Again, renters, photograph the car at pickup and drop off!!!

  • Sharonmargret

    I think I would also take a camera shot of the odometer.

  • MVFlyer

    Notice how it takes “a few weeks” after the OP returns the car for the rental company to send him a bill?  Would they (honestly) tell you how many times the car was rented out subsequent to his rental?

  • Rarnold2000

    If, as Alamo told you, “the damage was significant enough to not have been ‘missed’ when the car was rented,” then how could Alamo have “missed” it and not included it in the report when the car was returned?  The answer?  It’s clearly a scam.

  • Zedp3

    My one and only experience with renting a car in Montreal (with another major name brand) was incredibly “shady” vs. any experience in the U.S. – forcing me to take insurance that doubled the price of the rental, because I didn’t have printed proof of third party insurance (and they said they wouldn’t accept a fax from USAA, my insurer). Then to top it off, I had to wait nearly three hours for a car because they had no cars – this was at YUL, mind you, not a tiny office – and didn’t want to take a 15 passenger van for the week!

    So, I am a big fan of Canada but I can’t tell you if the car rental regulation there is looser or if it goes by province or what…

  • Bodega

    We rented a car in DEN a few weeks ago with Hertz and we are both Hertz Gold members.  Because of concerns addressed here, I filled out a prerental form on dents and scratches, which I never have before until a prior rental.  I noted them all over the car to cover myself as shown to me to do by another Hertz employee on that prior rental.  The gate agent accepted it and off we went.  Upon return we were directed where to park the car and it was very tight getting out due to the car parked next to us.  We were very careful getting out and stood waiting for the attendant. When he arrived he quickly opened the driver’s door, to get the mileage and slammed it into the car next to it. We noted a chip in our door afterwards.  It made me think about how employees handle these cars after we drop them off and protecting yourslef from a claim by the rental car company afterwards.  

  • Joe Farrell

    This one is sooooo simple – when a collection agency gets called:

    You must send a letter in a format that acknowledges receipt – be it a fax, delivery confirmation letter- something.

    That letter states:

    “I dispute that I owe you or your principal anything.  I claim that I owe nothing. 

    “If you contend I still owe you money, then please send me, within 10 calendar days, copies of all documents upon which you base your claim for money.  If you fail to send all documents within that time period, I shall conclude you have waived your right to payment.  Failure to send all relevant documents, receipts and other information shall be construed as an attempt to actively conceal information concerning the debt.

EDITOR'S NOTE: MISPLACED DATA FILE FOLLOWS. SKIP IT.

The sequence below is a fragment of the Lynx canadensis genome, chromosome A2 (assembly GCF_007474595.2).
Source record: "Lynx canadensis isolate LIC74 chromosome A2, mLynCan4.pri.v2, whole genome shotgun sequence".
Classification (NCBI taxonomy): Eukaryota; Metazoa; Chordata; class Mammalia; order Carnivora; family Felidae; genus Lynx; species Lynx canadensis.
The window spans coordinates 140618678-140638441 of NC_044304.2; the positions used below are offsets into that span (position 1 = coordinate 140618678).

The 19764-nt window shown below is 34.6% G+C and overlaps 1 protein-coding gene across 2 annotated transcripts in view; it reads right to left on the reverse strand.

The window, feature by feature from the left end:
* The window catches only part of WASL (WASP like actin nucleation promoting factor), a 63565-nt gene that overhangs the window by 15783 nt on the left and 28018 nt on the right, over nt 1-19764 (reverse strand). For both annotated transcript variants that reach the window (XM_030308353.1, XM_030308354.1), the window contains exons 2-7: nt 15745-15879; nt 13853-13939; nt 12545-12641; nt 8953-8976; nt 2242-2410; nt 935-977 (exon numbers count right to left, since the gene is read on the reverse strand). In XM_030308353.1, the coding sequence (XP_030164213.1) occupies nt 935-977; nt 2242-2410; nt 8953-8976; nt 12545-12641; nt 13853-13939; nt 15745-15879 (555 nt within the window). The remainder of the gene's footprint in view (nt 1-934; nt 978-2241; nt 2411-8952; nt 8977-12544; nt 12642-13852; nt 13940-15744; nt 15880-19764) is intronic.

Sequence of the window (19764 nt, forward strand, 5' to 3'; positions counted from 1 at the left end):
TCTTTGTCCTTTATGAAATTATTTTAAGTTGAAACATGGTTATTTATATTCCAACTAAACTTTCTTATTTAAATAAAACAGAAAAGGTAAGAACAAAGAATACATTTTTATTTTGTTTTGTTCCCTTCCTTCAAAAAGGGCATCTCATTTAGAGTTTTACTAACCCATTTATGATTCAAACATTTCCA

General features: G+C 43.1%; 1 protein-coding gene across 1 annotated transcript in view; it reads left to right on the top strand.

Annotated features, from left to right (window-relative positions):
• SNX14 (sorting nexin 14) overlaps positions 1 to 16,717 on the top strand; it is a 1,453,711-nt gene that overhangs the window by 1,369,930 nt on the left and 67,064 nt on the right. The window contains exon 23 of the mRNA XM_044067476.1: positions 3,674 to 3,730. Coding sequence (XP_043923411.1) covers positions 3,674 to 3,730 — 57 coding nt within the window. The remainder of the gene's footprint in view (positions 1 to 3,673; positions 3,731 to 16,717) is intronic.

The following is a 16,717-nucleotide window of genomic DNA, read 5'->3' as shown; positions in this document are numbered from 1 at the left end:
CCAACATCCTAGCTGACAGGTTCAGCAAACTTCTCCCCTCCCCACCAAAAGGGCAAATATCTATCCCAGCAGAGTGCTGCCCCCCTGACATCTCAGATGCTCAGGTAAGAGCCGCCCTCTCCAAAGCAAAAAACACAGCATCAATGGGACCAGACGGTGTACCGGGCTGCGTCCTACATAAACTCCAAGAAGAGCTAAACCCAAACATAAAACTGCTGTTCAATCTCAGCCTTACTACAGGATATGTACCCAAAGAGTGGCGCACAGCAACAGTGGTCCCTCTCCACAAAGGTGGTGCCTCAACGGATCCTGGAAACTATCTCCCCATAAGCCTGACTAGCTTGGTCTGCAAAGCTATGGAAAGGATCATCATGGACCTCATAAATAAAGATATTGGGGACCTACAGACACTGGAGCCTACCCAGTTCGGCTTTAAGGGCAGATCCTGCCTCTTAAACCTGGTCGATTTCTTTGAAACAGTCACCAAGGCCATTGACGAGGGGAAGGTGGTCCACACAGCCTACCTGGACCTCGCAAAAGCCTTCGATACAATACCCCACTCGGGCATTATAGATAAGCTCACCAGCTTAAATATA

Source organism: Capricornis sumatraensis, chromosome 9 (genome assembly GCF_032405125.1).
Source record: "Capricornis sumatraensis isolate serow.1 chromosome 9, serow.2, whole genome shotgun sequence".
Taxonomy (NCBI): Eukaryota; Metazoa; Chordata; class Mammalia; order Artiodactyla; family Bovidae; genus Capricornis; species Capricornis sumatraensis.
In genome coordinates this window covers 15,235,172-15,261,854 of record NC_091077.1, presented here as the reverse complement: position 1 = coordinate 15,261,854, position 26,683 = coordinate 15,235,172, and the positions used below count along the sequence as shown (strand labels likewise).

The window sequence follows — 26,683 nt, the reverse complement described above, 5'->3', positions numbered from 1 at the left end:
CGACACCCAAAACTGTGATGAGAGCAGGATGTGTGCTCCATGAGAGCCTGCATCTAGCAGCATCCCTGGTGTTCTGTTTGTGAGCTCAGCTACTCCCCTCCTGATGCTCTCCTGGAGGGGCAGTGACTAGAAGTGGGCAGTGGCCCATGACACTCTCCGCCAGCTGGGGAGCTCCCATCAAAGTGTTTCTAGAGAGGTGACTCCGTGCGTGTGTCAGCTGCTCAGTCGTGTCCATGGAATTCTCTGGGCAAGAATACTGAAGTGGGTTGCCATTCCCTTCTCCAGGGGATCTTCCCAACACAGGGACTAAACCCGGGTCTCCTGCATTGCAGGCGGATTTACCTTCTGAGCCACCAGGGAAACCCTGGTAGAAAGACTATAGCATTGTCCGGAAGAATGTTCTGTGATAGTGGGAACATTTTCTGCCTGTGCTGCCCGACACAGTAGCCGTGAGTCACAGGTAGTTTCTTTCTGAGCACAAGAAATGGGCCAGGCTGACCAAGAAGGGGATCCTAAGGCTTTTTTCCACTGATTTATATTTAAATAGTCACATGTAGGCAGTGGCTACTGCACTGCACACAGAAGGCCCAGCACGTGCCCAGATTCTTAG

“Further, demand is made for copies of all documents related to the rental of the vehicle for which a claim is being made at any time subsequent to my rental.  This means rental contracts, vehicle condition forms, and any materials pertaining to rentals subsequent to the transaction as I contend this is a fraudulent claim and these documents are necessary to prove that this claim you are seeking to collect is fraudulent.  I remind you of your obligation as an agent of your principal that you cannot attempt to collect a fraudulent debt with co-liability for that attempt.

    “I invoke all rights under the Fair Credit Billing and collections Act, request that you not call me concerning this claim and that all communications be in writing.  Further, if you attempt credit reporting you are required to state the fact that I dispute the full amount of the claim and contend the debt is fraudulent and no a valid claim, and that I owe nothing.”

    I’d be REALLY surprised if you ever hear anything from anyone –

  • Marvin

    This is really a sugggestion for Chris Elliott:

    This subject has come up in your blog a number of times; sufficient for you to recommend a modus operandi for your readers… or perhaps readers can suggest some defensive measures.

    Allow me to begin:

    With a digital camera set to record the date and time, take pictures of various views of the car, particularly noting existing dents and scratches.  When doing this, stand far enough away (perhaps in another shot) to show the location of the scratch/ding, and another close up.

    Mark the defect on the contract margin and ask the attendent to initial your remark.

  • http://elliott.org Christopher Elliott

    Great suggestion. Maybe I’ll do a series on this.

  • Joe Farrell

    PS:  Charging interest without an agreement to do so – and at 19.5% – probably violates the usury laws of most states, as well as federal regulations.

    I love these collection agencies. . . .  I had one actually sue me for a credit card debt of my mothers [not for necessaries] in a state without a reciprocal duty of support law that applied to parents.  Anyone can claim anything they want – but actually collecting it is another issue.  You see, Alamo cannot charge 19.% interest on its claim without a written agreement specifying the amount in a certain type face and identifying the amount charged.